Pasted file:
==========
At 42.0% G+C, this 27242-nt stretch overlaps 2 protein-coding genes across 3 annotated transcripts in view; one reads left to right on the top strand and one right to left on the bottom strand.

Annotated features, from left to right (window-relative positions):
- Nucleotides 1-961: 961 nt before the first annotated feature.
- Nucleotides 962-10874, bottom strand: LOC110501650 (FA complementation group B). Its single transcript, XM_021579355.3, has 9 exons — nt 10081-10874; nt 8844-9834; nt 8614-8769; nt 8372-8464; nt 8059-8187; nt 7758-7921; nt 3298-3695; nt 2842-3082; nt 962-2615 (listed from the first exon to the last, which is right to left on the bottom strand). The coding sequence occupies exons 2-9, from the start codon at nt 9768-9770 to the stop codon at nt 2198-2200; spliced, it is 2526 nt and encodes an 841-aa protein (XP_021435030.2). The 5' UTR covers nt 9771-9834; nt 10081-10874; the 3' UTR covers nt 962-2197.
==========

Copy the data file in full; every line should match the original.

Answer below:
At 42.0% G+C, this 27242-nt stretch overlaps 2 protein-coding genes across 3 annotated transcripts in view; one reads left to right on the top strand and one right to left on the bottom strand.

Annotated features, from left to right (window-relative positions):
- Nucleotides 1-961: 961 nt before the first annotated feature.
- Nucleotides 962-10874, bottom strand: LOC110501650 (FA complementation group B). Its single transcript, XM_021579355.3, has 9 exons — nt 10081-10874; nt 8844-9834; nt 8614-8769; nt 8372-8464; nt 8059-8187; nt 7758-7921; nt 3298-3695; nt 2842-3082; nt 962-2615 (listed from the first exon to the last, which is right to left on the bottom strand). The coding sequence occupies exons 2-9, from the start codon at nt 9768-9770 to the stop codon at nt 2198-2200; spliced, it is 2526 nt and encodes an 841-aa protein (XP_021435030.2). The 5' UTR covers nt 9771-9834; nt 10081-10874; the 3' UTR covers nt 962-2197.